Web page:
Under certain growth conditions, maples produce wood with a curly grain structure known as flaming or fiddleback. Such wood used for back plates makes for a lively, almost three-dimensional structure. If a clear ground coat and transparent varnish are used, light is refracted as the instrument is tilted, creating the illusion of depth. Flamed maple or tiger maple is the wood of choice in violinmaking for its beautiful appearance. The use of flamed or unflamed wood makes no discernible difference to tonal quality.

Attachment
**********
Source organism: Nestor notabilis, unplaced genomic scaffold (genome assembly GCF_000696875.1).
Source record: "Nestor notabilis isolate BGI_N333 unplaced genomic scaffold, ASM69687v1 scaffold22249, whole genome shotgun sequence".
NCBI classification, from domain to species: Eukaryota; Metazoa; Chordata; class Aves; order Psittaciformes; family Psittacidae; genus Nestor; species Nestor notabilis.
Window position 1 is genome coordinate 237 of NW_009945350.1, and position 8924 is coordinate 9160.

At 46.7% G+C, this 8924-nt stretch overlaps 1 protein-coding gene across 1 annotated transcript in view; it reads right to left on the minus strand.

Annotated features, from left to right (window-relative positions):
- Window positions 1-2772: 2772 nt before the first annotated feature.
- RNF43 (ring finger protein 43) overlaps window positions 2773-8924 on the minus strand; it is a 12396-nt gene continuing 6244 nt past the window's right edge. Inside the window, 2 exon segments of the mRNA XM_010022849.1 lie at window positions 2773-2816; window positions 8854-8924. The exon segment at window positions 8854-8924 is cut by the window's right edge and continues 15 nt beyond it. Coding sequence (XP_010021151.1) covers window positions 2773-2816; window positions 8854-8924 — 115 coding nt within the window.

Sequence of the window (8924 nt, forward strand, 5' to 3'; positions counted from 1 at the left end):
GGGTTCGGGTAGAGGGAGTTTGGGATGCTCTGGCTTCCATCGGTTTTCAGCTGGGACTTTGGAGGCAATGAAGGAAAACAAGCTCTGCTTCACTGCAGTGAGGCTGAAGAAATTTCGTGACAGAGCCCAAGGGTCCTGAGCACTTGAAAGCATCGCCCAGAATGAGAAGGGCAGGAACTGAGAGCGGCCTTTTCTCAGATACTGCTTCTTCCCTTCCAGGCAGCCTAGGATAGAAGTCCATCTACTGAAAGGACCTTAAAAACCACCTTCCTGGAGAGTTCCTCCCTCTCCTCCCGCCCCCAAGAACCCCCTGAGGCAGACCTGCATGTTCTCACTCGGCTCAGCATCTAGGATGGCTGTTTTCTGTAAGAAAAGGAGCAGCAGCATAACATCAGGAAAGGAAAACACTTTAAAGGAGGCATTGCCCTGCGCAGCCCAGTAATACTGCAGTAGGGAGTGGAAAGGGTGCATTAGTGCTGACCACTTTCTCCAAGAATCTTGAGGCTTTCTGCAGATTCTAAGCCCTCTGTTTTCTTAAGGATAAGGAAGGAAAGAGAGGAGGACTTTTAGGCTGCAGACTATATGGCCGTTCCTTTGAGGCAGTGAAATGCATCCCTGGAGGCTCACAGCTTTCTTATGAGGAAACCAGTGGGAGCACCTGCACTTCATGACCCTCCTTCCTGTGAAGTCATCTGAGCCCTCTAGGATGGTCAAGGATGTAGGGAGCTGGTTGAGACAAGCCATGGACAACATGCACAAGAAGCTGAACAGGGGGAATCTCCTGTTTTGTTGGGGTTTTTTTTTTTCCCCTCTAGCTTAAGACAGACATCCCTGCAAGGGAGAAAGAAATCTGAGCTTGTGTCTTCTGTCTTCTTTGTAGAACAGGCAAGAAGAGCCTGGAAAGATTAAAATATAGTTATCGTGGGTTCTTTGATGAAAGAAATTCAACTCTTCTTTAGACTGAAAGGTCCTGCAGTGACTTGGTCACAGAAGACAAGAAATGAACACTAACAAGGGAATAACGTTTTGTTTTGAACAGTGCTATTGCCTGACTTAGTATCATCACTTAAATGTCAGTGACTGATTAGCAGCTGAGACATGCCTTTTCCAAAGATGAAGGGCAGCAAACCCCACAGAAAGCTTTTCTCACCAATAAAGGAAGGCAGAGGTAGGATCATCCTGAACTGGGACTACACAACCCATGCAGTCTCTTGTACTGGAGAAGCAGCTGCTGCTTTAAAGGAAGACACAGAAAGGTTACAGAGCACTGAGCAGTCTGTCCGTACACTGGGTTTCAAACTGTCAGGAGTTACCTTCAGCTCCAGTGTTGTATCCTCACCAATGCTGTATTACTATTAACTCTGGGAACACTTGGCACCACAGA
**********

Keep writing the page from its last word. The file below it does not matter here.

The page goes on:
The Flaming of two violins of Carlo Bergonzi, 1723 and 1724